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Knives on planes: US Airways joins opposition to easing TSA policy

March 12, 2013|By Hugo Martin
  • The TSA plans to ease its list of prohibited items to allow small folding knives on commercial planes.
The TSA plans to ease its list of prohibited items to allow small folding… (TSA )

Another airline executive is speaking out on a plan by federal regulators to allow passengers to bring small knives into the cabin of commercial planes.

Doug Parker, chief executive at US Airways, wrote to the head of the Transportation Security Administration on Monday, asking that the agency reconsider the proposed policy change.

The TSA announced last week plans to let passengers carry small folding knives -- with blades no more than 2.36 inches long and 1/2 inch wide -- into the cabin of a commercial plane, starting April 25. It is the biggest relaxation of the list of prohibited items since the 9/11 terrorist attacks.

The TSA has defended the policy change, saying it brings U.S. airlines in alignment with international security standards and frees airport screeners to spend more time searching for serious threats, such as explosives.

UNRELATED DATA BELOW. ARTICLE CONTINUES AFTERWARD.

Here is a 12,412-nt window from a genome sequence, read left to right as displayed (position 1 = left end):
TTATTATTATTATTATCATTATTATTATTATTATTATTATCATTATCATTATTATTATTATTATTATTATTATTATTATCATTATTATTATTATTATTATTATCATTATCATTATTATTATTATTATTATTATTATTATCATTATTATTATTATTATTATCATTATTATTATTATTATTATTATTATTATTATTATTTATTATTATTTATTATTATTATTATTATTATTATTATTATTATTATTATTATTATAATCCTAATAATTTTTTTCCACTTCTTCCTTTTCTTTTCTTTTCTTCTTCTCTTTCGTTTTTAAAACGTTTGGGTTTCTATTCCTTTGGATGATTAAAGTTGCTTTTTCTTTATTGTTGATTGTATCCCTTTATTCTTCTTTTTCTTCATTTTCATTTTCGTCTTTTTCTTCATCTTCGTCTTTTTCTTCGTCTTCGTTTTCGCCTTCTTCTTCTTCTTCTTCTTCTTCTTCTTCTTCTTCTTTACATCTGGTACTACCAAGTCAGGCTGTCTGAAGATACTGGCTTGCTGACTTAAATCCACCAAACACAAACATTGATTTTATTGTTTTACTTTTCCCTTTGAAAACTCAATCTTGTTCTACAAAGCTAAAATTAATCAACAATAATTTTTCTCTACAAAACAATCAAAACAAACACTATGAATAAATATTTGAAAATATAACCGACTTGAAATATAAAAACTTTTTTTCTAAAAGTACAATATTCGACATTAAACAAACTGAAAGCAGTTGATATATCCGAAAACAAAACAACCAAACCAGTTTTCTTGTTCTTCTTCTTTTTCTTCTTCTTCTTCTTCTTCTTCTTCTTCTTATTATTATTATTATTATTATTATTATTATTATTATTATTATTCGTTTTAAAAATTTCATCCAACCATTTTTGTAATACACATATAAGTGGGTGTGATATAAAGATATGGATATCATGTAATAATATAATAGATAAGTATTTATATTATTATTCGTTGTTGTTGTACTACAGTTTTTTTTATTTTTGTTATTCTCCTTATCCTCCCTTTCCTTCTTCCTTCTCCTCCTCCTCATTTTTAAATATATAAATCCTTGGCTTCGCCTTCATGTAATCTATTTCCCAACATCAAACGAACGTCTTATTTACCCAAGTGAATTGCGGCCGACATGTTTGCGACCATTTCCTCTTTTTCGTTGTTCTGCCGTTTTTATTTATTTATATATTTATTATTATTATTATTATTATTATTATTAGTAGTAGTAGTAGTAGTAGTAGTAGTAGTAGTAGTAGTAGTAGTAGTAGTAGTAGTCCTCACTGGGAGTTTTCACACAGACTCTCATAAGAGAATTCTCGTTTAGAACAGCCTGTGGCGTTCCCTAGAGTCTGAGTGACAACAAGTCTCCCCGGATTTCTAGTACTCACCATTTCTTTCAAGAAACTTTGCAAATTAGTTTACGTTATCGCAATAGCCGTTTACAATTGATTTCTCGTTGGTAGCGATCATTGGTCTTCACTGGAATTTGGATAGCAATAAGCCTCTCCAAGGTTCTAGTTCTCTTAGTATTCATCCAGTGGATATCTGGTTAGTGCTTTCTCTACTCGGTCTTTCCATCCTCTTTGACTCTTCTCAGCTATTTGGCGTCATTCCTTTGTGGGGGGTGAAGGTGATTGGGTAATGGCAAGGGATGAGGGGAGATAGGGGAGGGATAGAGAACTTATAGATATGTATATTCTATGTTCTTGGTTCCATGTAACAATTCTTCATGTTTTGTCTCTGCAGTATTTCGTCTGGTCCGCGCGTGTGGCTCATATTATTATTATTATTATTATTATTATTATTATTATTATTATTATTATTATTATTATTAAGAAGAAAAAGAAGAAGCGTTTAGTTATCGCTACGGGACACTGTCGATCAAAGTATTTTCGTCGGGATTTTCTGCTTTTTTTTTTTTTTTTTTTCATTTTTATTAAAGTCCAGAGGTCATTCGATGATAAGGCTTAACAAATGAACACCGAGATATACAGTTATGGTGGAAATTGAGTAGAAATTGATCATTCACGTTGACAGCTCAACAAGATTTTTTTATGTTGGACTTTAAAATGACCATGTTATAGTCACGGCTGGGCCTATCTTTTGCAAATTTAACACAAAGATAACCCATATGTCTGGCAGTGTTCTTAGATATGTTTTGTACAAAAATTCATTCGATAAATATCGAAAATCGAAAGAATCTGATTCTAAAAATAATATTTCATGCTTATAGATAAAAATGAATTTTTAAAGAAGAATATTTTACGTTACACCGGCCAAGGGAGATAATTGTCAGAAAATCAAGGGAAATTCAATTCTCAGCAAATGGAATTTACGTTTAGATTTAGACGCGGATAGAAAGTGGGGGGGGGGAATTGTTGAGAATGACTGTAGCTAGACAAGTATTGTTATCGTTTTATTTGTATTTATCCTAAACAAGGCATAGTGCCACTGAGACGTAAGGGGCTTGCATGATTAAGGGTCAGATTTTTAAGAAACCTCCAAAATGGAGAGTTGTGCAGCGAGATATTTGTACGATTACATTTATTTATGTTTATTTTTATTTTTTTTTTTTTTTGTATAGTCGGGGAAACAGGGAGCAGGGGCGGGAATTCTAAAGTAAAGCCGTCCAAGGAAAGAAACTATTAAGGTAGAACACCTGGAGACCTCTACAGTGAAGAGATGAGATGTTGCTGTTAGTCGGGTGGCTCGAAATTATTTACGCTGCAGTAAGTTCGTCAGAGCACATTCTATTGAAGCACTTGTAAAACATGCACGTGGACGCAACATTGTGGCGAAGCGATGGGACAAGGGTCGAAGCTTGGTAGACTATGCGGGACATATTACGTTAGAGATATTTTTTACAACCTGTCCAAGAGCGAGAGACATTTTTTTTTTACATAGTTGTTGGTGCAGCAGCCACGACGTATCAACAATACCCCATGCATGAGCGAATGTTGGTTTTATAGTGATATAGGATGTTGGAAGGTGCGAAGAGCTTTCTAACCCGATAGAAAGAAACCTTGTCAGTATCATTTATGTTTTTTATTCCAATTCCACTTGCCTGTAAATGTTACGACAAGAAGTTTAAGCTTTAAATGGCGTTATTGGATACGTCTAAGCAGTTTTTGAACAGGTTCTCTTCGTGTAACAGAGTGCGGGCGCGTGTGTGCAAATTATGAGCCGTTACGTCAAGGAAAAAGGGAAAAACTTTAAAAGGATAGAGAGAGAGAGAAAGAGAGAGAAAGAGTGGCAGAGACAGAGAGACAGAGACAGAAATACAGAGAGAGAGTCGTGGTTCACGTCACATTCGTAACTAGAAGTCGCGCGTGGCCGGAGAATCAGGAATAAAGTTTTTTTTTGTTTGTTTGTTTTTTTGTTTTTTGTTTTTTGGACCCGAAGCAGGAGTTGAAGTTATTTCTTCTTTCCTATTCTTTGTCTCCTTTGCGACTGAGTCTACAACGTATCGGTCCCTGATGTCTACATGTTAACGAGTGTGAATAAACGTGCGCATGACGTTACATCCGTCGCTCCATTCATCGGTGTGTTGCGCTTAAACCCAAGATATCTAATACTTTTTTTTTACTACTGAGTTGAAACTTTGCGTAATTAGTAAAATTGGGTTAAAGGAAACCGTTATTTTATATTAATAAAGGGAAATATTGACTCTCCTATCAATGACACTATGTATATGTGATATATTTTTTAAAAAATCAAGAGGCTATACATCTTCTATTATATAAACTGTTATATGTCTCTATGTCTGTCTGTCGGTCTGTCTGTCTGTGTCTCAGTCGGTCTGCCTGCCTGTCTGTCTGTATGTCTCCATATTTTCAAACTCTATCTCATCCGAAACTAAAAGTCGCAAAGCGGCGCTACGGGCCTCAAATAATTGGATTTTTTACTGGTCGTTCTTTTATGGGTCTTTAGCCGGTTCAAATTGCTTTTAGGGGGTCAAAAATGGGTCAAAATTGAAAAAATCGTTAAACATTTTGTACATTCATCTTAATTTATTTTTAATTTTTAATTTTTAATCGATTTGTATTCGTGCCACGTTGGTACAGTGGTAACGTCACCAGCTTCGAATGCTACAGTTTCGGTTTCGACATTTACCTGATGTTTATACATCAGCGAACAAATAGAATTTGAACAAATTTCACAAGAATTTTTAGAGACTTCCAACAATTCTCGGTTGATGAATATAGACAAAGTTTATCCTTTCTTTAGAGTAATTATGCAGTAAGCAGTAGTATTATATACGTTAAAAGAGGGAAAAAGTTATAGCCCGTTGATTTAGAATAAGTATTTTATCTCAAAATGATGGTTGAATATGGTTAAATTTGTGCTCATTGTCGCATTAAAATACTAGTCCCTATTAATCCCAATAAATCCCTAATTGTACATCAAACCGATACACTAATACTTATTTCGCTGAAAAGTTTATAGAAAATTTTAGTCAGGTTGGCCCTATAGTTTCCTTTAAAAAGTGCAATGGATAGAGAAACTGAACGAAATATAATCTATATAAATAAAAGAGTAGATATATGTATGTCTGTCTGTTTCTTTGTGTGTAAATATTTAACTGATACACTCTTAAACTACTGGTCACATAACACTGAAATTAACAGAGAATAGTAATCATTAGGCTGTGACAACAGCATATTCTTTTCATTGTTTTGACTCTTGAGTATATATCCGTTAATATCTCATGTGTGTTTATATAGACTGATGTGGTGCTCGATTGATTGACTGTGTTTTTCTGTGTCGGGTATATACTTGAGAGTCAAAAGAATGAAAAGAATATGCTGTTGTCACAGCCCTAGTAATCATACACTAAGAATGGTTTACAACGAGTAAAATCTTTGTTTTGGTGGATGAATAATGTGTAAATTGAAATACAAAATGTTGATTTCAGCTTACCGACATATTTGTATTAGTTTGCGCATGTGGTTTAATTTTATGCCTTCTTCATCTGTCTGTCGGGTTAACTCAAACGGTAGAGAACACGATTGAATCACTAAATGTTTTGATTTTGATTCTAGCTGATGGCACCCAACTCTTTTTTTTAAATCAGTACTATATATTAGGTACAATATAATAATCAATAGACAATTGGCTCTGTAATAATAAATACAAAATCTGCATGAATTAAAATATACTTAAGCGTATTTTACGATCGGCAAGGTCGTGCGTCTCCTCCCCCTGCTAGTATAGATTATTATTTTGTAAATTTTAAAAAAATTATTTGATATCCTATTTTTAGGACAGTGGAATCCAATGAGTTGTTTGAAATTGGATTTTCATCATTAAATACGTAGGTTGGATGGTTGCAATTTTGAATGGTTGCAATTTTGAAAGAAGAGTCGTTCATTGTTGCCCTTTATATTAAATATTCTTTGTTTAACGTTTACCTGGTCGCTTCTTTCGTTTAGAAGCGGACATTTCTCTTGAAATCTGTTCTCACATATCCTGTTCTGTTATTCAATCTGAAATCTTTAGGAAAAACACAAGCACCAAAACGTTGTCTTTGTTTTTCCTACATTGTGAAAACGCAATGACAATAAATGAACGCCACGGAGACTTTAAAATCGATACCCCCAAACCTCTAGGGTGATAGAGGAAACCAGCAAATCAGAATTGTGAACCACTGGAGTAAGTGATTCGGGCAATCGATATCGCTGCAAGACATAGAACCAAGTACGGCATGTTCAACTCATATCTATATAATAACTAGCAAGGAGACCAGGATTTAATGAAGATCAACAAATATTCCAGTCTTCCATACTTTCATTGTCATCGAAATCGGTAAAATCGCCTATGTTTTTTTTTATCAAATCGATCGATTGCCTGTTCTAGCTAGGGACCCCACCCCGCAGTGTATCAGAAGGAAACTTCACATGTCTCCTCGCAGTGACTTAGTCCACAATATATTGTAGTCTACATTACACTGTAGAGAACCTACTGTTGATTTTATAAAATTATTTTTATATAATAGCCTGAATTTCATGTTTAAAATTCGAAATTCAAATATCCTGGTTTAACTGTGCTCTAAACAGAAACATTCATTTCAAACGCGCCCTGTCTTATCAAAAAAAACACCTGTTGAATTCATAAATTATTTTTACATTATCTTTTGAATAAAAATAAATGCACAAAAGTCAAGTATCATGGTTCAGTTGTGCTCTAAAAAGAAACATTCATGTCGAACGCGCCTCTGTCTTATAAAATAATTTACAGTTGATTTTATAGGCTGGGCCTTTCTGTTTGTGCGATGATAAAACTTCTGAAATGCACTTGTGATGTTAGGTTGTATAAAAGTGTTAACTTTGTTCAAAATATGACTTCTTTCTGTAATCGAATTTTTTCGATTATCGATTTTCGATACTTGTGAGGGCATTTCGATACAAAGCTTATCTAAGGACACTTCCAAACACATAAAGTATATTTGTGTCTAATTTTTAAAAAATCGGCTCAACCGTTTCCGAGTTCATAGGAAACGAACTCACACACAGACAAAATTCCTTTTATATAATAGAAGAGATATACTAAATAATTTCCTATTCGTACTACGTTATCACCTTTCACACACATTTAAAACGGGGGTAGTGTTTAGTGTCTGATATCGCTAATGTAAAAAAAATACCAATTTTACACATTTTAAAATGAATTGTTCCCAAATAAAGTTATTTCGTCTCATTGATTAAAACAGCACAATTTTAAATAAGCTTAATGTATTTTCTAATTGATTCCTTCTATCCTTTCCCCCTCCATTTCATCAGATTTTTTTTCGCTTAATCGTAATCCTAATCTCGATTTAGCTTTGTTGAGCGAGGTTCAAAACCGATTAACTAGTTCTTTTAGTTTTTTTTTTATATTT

But Park asked TSA Administrator John Pistole to reconsider the change that "might place our flight attendants' safety at risk." He also said the TSA should have discussed allowing knives in the cabin with flight attendants and pilots before announcing the decision.

Also starting April 25, the TSA will allow passengers to carry on golf clubs, hockey sticks, lacrosse sticks, pool cues and novelty bats.

The change in policy has been opposed by unions representing flight attendants, pilots and air marshals, as well as by Richard Anderson, chief executive of Delta Airlines, among others.

"We think it's a bad idea,” said Joseph Strickland, head of aviation for the Americas at insurer Allianz Global Corporate & Specialty. "We don’t think it's in the interest of the traveling public and their flight crew.”

Pistole is expected to defend the new policy before a congressional committee Thursday.

ALSO:

Delta Air Lines aims to be the top carrier for naps

Uncomfortable seats are top gripe of airline passengers

TSA asked to reconsider its move to allow small knives on planes

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